Eli and Oskar


If Interview with the Vampire did not exist, Let the Right One In would be it for me. It’s, in my humble opinion, the most beautiful vampire film ever made. Everything about it is flawless- the actors, the cinematography, the setting, the script (which was co-written with the author of the book on which the film is based), and the soundtrack- my God, the soundtrack. Listen to that theme- it’s enough to stand on its own. I read the book after I saw the film, and I have to say, I usually don’t feel this way, but I definitely prefer the film. Reason why- I think the book is gorgeous, ok, I really do, but some parts are really fucking hard to get through. Hakan, Eli’s guardian, is a pedophile in the book, and his scenes nearly made me throw up. It took me a few times to get through them. Eli picks him as a guardian in the book because he (yes, Eli is a boy in the book) knows he can manipulate Hakan’s despicable vice for his benefit. I’m relieved beyond words that they left this out of the film. Nothing against Lindqvist for writing any of it- he told the tale he wanted to tell, and I love him for it, but I’m glad they cut that from the film. He and Alfredson focused on the incredibly moving love story between Eli, the dark haired vampire, and Oskar, the boy who is whiter than a ghost. They. Are. *GORGEOUS.* I am taken in so much by them, I was spellbound beyond words when I first saw the film. Spellbound. These two are starved for affection and they find love with one another and it’s the most beautiful thing I’ve ever seen. And isn’t that scene at the end where Eli slaughters the boys who bully Oskar every bullied kid’s dream? (those scenes were personal to the author- he based them on his own childhood.)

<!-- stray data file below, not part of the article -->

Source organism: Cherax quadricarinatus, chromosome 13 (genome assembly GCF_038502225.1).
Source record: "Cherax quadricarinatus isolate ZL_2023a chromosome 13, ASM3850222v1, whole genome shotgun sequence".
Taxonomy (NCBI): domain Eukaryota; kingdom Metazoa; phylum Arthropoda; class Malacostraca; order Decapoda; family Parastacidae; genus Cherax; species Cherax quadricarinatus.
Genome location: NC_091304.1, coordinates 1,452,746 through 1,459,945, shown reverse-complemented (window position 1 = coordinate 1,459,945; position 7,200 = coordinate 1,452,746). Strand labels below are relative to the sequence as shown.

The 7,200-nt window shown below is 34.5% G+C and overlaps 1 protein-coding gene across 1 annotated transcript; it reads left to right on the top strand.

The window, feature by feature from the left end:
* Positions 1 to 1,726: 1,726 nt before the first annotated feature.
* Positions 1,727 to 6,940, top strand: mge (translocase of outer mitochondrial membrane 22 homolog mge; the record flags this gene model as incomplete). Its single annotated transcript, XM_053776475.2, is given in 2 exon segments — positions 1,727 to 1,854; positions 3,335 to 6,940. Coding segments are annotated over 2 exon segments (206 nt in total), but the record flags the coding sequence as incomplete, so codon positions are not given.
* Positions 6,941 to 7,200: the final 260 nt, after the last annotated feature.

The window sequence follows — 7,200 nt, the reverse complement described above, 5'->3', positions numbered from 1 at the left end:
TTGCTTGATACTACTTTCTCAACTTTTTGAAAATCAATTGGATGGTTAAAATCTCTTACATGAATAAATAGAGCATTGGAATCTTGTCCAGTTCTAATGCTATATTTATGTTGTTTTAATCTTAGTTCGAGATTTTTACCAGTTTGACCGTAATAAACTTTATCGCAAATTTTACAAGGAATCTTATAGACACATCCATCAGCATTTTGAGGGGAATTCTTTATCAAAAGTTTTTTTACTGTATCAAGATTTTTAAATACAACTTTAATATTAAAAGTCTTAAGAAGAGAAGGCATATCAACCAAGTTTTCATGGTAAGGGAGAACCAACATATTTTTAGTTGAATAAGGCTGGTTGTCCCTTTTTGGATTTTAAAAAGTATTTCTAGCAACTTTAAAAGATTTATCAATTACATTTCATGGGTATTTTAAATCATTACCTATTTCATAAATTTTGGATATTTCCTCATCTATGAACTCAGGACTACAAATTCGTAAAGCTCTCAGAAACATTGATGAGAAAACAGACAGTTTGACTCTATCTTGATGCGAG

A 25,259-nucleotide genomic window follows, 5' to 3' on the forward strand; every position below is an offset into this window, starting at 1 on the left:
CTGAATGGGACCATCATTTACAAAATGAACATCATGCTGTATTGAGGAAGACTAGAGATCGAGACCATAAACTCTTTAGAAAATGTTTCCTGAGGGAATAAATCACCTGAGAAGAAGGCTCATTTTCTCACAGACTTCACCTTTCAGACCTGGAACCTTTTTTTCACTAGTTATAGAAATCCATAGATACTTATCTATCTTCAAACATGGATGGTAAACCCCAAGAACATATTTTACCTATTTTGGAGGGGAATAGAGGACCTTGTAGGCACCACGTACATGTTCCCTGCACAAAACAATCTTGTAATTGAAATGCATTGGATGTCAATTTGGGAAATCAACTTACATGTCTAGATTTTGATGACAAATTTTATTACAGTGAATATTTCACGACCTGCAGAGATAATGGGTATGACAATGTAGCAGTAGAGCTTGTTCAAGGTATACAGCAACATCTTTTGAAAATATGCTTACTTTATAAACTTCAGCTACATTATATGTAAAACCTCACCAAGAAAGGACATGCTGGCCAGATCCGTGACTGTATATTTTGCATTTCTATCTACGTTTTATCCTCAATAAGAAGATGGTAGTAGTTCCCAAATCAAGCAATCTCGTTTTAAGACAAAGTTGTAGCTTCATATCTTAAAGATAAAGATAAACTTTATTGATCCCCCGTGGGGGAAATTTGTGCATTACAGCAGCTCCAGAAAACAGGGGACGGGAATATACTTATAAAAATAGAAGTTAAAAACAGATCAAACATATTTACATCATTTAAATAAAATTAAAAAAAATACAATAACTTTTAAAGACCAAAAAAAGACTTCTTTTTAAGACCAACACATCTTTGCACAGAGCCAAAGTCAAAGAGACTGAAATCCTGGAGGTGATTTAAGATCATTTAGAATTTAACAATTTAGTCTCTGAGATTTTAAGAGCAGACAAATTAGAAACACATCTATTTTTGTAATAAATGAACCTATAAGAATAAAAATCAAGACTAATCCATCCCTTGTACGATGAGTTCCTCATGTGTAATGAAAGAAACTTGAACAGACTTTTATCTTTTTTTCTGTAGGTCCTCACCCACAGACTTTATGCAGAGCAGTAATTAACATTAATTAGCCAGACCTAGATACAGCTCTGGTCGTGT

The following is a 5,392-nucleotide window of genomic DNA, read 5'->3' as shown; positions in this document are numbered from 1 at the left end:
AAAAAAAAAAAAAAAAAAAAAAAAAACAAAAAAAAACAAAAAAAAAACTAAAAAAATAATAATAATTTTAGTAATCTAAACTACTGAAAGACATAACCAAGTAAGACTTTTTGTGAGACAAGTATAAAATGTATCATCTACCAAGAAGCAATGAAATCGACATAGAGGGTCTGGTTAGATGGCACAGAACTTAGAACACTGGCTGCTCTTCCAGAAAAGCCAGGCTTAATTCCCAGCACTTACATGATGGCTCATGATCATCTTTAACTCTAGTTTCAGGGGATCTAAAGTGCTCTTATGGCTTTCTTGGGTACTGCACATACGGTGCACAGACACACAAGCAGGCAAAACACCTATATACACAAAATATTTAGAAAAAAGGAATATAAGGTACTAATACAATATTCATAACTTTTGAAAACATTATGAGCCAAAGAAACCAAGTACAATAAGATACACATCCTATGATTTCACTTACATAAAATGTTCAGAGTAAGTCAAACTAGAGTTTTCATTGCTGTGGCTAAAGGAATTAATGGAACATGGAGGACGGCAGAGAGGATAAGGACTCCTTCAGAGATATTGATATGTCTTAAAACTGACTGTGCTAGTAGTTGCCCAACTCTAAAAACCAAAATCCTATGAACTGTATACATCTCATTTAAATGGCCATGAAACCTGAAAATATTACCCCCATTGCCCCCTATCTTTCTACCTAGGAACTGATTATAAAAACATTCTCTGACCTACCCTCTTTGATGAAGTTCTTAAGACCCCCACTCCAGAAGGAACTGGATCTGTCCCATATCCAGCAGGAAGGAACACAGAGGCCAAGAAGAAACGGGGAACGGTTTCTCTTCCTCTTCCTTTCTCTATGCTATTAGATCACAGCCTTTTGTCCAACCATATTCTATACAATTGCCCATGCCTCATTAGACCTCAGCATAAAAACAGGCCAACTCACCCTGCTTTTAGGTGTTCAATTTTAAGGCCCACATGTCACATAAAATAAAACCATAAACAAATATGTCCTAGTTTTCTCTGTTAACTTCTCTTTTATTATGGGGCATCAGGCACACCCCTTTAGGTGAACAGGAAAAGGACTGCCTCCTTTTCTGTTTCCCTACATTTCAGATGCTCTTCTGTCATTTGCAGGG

There is dark humor in the film as well, and it’s no wonder- Lindqvist was a comedian and street performer, so that came across pretty well in the story. What I love so much about it is that the humor only centers around the adults in the story- they are the ridiculous, petty players, and it provides a jarring contrast to the seriousness of the story between the two children. Stroke of genius. And that ending, that wonderful ending of Oskar finally escaping his horrible life to be with Eli is so full of hope, and I’m so grateful for that- not many vampire films end happily. This one does.

Let me also add that using a female to play the role of a 12 year old male vampire is fucking fantastic. When I first saw the film, I assumed Eli was meant to be female, but the film alludes to Eli’s real gender as a male, albeit a castrated one, and the book confirms it. I LOVE the use of a female here because it plays on that whole theme of androgeny frequently found in vampire lore, but also because it echoes the fact that Eli doesn’t really have a gender. After castration at age 12 and 200 years of losing any gender or human identity he had left, Eli is basically genderless. Eli is Eli.



~ by hln351 on February 12, 2015.

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